Broadway group doubles down on Times Square casino opposition
A group of Broadway theater owners and producers is leading an effort to lower the curtain on plans for a Times Square casino.
The Broadway League, a theater industry trade group, is joining forces with local restaurant owners to block a bid for a new gambling hub nearby. The group, called the "No Times Square Casino” Community Coalition, says that visitors to the slots and tables would stay indoors instead of venturing out to eat, drink or catch a show.
“Casinos are built to keep visitors inside their doors as long as possible, patronizing their own restaurants, shops and entertainment venues — at the expense of the 90,000-plus jobs nearby businesses support,” the new group wrote on its website.
The coalition includes Times Square Church, Italian eatery Orso and the famed restaurant Sardi’s. Its members say a new gambling and entertainment complex would “prey on vulnerable populations” and increase congestion at one of the world’s busiest intersections.
“No matter how much emphasis promoters try to place on glitz and glamour, a casino in Times Square has the potential to unravel the fabric of the theater district and jeopardize the fate of its restaurants,” Sardi’s owner Max Klimavicius said in a statement.
The high rollers behind the casino bid say the theater group is being dramatic.
Gaming empire Caesars Entertainment is partnering with SL Green Realty, New York City’s largest commercial landlord, on the proposal to build a Las Vegas-style casino at 1515 Broadway near West 45th Street. It’s one of at least eight bids for three lucrative New York City casino licenses approved by the state last year.
Caesars Entertainment CEO Tom Reeg said the casino would be “an economic engine for both Times Square and Broadway.”
“At the core of our vision for this project is the idea that our guests will flow directly from our five-star boutique hotel, gaming floor, sportsbook and entertainment destination into the existing vibrant entertainment and culinary community in and around Times Square,” Reeg said.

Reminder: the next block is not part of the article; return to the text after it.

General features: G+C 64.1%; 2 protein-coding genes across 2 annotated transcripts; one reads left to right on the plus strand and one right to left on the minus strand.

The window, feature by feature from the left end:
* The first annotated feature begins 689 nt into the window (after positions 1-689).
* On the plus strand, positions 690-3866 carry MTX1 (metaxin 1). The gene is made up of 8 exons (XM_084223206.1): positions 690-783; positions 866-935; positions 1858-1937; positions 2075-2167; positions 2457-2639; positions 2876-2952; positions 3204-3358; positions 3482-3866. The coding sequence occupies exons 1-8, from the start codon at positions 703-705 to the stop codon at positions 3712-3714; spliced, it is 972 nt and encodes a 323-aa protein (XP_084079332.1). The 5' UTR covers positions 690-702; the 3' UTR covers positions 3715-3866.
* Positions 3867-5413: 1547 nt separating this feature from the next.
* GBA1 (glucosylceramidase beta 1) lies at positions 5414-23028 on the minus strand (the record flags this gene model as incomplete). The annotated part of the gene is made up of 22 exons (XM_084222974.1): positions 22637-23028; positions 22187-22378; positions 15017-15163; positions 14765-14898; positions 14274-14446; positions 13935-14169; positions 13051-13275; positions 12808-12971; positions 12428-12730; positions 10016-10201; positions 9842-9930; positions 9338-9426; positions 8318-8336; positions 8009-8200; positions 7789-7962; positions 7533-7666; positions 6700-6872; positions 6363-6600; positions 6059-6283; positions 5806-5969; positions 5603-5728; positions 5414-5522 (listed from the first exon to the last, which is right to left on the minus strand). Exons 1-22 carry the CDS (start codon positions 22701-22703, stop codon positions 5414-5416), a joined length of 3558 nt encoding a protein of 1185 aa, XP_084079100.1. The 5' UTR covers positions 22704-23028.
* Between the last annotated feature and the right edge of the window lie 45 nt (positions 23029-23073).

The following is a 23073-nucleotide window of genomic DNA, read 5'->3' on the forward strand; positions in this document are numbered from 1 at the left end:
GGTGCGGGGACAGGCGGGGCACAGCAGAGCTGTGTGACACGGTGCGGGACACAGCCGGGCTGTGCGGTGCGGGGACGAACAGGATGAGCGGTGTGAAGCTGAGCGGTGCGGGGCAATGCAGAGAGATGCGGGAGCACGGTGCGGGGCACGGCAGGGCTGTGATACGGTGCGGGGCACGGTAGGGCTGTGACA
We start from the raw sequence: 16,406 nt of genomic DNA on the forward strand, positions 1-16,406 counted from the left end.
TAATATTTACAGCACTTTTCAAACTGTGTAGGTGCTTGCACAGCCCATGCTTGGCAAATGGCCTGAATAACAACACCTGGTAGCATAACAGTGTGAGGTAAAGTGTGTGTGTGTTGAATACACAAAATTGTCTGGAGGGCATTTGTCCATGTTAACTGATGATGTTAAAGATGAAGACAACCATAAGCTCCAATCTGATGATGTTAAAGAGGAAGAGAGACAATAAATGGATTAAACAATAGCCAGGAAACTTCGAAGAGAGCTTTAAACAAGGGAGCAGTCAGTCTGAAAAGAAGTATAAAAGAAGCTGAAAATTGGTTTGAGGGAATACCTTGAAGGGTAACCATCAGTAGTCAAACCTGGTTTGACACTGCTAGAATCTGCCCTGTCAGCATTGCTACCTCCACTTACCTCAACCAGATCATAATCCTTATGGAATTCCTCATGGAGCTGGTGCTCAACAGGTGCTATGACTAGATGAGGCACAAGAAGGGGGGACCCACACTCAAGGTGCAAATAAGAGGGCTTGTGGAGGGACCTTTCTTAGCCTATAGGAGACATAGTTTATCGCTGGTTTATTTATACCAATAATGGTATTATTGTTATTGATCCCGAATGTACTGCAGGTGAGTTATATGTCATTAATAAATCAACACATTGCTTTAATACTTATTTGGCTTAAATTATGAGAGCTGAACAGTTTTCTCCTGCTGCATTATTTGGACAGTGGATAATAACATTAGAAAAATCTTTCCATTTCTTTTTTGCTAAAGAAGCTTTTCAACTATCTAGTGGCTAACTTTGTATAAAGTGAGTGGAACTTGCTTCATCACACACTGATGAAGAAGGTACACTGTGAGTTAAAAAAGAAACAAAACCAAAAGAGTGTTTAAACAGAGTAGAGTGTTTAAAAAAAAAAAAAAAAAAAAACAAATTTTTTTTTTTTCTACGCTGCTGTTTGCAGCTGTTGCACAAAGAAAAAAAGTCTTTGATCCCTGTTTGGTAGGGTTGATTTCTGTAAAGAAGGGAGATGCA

Both companies have enlisted support from local restaurants, including nearby Brooklyn Diner, Carmine’s and Nobu.
The local voices could influence final decision-making. State rules require any casino bid to receive majority support from a six-member community advisory panel before moving to a gaming commission review.
A new casino won’t come cheap. New York will charge $500 million for each license and require the winning bidders to dish out another $500 million in capital investments. That’s in addition to development costs.
But the competition is fierce for the unprecedented opportunity to bring baccarat and roulette wheels to the biggest city in the U.S.
Billionaire Steve Cohen, owner of the New York Mets, is backing a bid for a casino next to Citi Field. Related Companies and Wynn Resorts have proposed a casino at Hudson Yards. And Las Vegas Sands wants to build a gambling complex at Nassau Coliseum, the former home of the New York Islanders.
Resorts World Casino in Queens and Empire City Casino in Yonkers currently operate slot machines and horse racing tracks. They are widely expected to win two of the new casino licenses.